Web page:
B. Consider existing FAA Guidelines (i.e., AC-150/5200, 5300 series and orders), ACRP publications, and other relevant industry-related resources when conducting this research. It is expected that portions of publications and/or resources will be discussed or linked into the final publication as appropriate, including, but not limited to, ACRP Research Report 212: UAS and Airports, Volume 2, Incorporating UAS into Airport Infrastructure Planning, ACRP Project 03-50, "An Airport-Centric Study of the Urban Air Mobility Market,” and ACRP Project 03-51, "Electric Aircraft on the Horizon,” and others.
C. The Summary of Key Findings will be a stand-alone document. It should (1) convey the most pertinent and applicable results of the project’s research; (2) be geared toward the airport industry practitioner while minimizing technical language; (3) present results using text and graphics as appropriate; and (4) encourage readers to explore the primary project deliverables. The Summary of Key Findings should be limited to no more than 4 pages.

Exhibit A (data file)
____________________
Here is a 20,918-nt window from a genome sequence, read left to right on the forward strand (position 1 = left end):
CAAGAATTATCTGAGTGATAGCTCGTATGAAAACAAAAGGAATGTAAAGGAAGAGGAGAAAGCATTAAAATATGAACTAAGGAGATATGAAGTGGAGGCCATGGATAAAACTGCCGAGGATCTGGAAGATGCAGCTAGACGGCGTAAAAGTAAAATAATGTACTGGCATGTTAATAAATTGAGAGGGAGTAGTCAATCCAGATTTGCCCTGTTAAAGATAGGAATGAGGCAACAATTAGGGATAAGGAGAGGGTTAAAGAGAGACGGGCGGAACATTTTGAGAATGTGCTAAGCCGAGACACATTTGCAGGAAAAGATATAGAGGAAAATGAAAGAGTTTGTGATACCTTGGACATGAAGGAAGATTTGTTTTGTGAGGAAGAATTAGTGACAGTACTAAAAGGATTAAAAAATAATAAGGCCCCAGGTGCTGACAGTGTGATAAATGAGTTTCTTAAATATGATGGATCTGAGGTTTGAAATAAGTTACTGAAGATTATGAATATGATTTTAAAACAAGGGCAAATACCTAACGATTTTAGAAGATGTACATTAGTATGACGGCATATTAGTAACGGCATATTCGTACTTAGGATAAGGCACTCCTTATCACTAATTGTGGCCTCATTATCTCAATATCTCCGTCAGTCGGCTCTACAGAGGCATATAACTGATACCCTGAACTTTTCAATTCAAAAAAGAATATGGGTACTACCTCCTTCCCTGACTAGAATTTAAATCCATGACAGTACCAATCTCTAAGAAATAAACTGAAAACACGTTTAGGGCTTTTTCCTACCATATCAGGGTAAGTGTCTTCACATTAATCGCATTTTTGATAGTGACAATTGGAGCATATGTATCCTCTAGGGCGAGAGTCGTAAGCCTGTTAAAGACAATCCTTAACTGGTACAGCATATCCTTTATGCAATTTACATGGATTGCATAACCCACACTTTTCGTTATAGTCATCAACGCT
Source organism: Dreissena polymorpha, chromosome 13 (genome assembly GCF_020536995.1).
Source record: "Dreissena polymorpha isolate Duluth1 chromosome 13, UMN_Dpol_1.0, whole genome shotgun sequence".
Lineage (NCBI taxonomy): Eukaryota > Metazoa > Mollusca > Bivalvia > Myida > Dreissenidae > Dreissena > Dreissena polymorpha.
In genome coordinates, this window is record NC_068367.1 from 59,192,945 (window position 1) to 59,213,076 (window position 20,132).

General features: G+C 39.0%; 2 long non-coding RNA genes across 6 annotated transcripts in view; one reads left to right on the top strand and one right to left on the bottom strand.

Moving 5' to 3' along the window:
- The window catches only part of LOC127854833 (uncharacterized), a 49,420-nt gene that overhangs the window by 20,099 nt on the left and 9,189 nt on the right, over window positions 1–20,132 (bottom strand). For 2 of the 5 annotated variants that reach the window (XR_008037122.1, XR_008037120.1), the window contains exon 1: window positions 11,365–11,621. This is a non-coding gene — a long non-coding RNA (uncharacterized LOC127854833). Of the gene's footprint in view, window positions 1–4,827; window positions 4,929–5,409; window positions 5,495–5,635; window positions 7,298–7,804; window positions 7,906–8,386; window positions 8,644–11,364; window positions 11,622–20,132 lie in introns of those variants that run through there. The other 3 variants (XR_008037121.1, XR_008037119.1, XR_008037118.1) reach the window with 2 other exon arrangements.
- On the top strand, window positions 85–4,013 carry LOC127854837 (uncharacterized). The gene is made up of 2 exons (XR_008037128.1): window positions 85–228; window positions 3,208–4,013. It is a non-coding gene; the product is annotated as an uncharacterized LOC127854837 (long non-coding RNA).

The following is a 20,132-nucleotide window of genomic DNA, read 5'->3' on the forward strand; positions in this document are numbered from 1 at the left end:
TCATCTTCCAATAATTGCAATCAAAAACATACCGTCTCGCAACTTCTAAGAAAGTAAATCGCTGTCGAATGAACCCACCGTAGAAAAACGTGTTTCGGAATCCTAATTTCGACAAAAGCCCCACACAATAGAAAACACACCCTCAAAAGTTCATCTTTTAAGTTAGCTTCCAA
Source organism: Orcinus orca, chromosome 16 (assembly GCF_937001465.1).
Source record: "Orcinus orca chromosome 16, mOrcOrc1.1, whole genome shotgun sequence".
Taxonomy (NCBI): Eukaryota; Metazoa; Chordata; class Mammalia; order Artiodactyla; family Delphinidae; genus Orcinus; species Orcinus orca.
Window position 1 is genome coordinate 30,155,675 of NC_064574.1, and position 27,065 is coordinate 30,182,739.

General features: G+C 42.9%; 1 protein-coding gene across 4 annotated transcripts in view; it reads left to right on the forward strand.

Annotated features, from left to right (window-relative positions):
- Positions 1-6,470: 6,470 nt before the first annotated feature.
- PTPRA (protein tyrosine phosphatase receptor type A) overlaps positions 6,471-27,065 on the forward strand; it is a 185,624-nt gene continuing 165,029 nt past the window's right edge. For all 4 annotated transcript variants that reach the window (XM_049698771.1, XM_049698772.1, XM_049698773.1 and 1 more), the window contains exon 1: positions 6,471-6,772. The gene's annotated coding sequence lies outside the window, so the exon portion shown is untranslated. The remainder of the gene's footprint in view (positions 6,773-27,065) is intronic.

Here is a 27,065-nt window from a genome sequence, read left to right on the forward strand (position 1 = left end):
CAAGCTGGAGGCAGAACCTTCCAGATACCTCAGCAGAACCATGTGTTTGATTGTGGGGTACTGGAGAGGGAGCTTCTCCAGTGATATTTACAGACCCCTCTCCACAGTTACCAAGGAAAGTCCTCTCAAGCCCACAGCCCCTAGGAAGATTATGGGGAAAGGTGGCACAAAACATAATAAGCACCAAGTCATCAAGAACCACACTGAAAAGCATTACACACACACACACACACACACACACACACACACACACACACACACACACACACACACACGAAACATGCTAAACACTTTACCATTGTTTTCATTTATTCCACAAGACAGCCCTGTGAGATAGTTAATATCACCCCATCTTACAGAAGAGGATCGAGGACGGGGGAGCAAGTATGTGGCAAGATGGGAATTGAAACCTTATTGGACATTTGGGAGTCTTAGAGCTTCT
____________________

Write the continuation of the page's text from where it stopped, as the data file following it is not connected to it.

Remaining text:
D. The Further Recommended Research Memo will be a stand-alone document. It should (1) identify logical follow-on research that would benefit the industry but that was beyond the original scope and budget of the project; (2) describe how the proposed follow-on research relates to ACRP’s research roadmaps, if applicable; and (3), for the highest priority research needs, include research ideas and/or problem statements to be added to ACRP’s IdeaHub, the program’s online repository of research needs.